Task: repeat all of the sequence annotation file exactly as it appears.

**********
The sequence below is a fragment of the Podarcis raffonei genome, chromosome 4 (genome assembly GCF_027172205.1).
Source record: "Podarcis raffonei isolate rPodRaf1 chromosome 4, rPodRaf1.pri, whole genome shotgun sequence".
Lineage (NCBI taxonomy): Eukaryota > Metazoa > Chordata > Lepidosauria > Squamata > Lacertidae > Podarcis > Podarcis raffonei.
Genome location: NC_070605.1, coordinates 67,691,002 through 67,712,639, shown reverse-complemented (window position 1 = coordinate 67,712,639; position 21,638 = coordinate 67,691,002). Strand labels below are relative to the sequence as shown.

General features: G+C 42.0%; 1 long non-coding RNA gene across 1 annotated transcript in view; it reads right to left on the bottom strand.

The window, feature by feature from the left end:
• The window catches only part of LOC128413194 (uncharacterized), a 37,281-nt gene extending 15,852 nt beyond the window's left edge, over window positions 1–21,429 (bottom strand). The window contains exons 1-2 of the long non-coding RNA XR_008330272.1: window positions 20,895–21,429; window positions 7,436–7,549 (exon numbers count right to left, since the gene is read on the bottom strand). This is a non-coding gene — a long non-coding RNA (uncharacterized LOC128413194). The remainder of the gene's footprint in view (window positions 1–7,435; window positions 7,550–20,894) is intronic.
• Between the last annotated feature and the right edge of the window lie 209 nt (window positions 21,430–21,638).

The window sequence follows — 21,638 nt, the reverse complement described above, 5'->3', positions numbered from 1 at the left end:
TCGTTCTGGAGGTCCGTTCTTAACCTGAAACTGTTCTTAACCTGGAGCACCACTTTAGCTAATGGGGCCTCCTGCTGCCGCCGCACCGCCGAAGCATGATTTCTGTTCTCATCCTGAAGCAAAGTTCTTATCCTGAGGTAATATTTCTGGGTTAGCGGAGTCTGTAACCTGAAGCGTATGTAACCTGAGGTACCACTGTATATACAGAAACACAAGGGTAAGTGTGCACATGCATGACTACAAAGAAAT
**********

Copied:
The sequence below is a fragment of the Podarcis raffonei genome, chromosome 4 (genome assembly GCF_027172205.1).
Source record: "Podarcis raffonei isolate rPodRaf1 chromosome 4, rPodRaf1.pri, whole genome shotgun sequence".
Lineage (NCBI taxonomy): Eukaryota > Metazoa > Chordata > Lepidosauria > Squamata > Lacertidae > Podarcis > Podarcis raffonei.
Genome location: NC_070605.1, coordinates 67,691,002 through 67,712,639, shown reverse-complemented (window position 1 = coordinate 67,712,639; position 21,638 = coordinate 67,691,002). Strand labels below are relative to the sequence as shown.

General features: G+C 42.0%; 1 long non-coding RNA gene across 1 annotated transcript in view; it reads right to left on the bottom strand.

The window, feature by feature from the left end:
• The window catches only part of LOC128413194 (uncharacterized), a 37,281-nt gene extending 15,852 nt beyond the window's left edge, over window positions 1–21,429 (bottom strand). The window contains exons 1-2 of the long non-coding RNA XR_008330272.1: window positions 20,895–21,429; window positions 7,436–7,549 (exon numbers count right to left, since the gene is read on the bottom strand). This is a non-coding gene — a long non-coding RNA (uncharacterized LOC128413194). The remainder of the gene's footprint in view (window positions 1–7,435; window positions 7,550–20,894) is intronic.
• Between the last annotated feature and the right edge of the window lie 209 nt (window positions 21,430–21,638).

The window sequence follows — 21,638 nt, the reverse complement described above, 5'->3', positions numbered from 1 at the left end:
TCGTTCTGGAGGTCCGTTCTTAACCTGAAACTGTTCTTAACCTGGAGCACCACTTTAGCTAATGGGGCCTCCTGCTGCCGCCGCACCGCCGAAGCATGATTTCTGTTCTCATCCTGAAGCAAAGTTCTTATCCTGAGGTAATATTTCTGGGTTAGCGGAGTCTGTAACCTGAAGCGTATGTAACCTGAGGTACCACTGTATATACAGAAACACAAGGGTAAGTGTGCACATGCATGACTACAAAGAAAT